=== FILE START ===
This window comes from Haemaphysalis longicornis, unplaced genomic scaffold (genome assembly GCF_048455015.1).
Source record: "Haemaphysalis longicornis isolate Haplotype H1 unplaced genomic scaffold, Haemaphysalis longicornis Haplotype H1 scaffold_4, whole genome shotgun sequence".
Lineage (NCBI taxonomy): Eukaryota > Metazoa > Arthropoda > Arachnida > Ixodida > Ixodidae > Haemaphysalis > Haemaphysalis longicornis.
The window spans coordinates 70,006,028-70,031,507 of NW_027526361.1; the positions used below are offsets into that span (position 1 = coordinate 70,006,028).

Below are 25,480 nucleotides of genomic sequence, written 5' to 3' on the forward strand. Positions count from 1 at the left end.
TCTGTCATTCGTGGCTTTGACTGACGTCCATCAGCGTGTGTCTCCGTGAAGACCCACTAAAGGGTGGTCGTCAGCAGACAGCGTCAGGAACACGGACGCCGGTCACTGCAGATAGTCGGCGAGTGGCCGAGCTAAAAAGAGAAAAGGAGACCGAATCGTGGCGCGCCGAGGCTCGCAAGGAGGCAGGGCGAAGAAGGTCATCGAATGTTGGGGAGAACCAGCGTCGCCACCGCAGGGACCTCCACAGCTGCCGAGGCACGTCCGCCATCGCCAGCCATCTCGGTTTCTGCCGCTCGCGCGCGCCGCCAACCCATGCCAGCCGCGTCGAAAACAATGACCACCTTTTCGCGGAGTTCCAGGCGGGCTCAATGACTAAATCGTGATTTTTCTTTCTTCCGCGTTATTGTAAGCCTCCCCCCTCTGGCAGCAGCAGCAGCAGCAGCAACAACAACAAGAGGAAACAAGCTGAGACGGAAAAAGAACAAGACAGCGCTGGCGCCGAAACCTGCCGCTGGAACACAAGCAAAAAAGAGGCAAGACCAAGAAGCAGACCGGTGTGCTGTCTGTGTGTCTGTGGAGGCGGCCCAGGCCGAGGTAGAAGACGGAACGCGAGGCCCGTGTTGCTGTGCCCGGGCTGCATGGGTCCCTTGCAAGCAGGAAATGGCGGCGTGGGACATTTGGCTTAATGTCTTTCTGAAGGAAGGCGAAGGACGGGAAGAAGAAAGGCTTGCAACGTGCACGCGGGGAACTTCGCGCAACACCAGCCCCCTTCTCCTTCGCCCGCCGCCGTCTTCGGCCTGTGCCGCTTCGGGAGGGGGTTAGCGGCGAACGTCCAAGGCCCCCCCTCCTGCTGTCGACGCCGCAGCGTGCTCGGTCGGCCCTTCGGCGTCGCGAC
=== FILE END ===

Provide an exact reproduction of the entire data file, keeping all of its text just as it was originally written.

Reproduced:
This window comes from Haemaphysalis longicornis, unplaced genomic scaffold (genome assembly GCF_048455015.1).
Source record: "Haemaphysalis longicornis isolate Haplotype H1 unplaced genomic scaffold, Haemaphysalis longicornis Haplotype H1 scaffold_4, whole genome shotgun sequence".
Lineage (NCBI taxonomy): Eukaryota > Metazoa > Arthropoda > Arachnida > Ixodida > Ixodidae > Haemaphysalis > Haemaphysalis longicornis.
The window spans coordinates 70,006,028-70,031,507 of NW_027526361.1; the positions used below are offsets into that span (position 1 = coordinate 70,006,028).

Below are 25,480 nucleotides of genomic sequence, written 5' to 3' on the forward strand. Positions count from 1 at the left end.
TCTGTCATTCGTGGCTTTGACTGACGTCCATCAGCGTGTGTCTCCGTGAAGACCCACTAAAGGGTGGTCGTCAGCAGACAGCGTCAGGAACACGGACGCCGGTCACTGCAGATAGTCGGCGAGTGGCCGAGCTAAAAAGAGAAAAGGAGACCGAATCGTGGCGCGCCGAGGCTCGCAAGGAGGCAGGGCGAAGAAGGTCATCGAATGTTGGGGAGAACCAGCGTCGCCACCGCAGGGACCTCCACAGCTGCCGAGGCACGTCCGCCATCGCCAGCCATCTCGGTTTCTGCCGCTCGCGCGCGCCGCCAACCCATGCCAGCCGCGTCGAAAACAATGACCACCTTTTCGCGGAGTTCCAGGCGGGCTCAATGACTAAATCGTGATTTTTCTTTCTTCCGCGTTATTGTAAGCCTCCCCCCTCTGGCAGCAGCAGCAGCAGCAGCAACAACAACAAGAGGAAACAAGCTGAGACGGAAAAAGAACAAGACAGCGCTGGCGCCGAAACCTGCCGCTGGAACACAAGCAAAAAAGAGGCAAGACCAAGAAGCAGACCGGTGTGCTGTCTGTGTGTCTGTGGAGGCGGCCCAGGCCGAGGTAGAAGACGGAACGCGAGGCCCGTGTTGCTGTGCCCGGGCTGCATGGGTCCCTTGCAAGCAGGAAATGGCGGCGTGGGACATTTGGCTTAATGTCTTTCTGAAGGAAGGCGAAGGACGGGAAGAAGAAAGGCTTGCAACGTGCACGCGGGGAACTTCGCGCAACACCAGCCCCCTTCTCCTTCGCCCGCCGCCGTCTTCGGCCTGTGCCGCTTCGGGAGGGGGTTAGCGGCGAACGTCCAAGGCCCCCCCTCCTGCTGTCGACGCCGCAGCGTGCTCGGTCGGCCCTTCGGCGTCGCGAC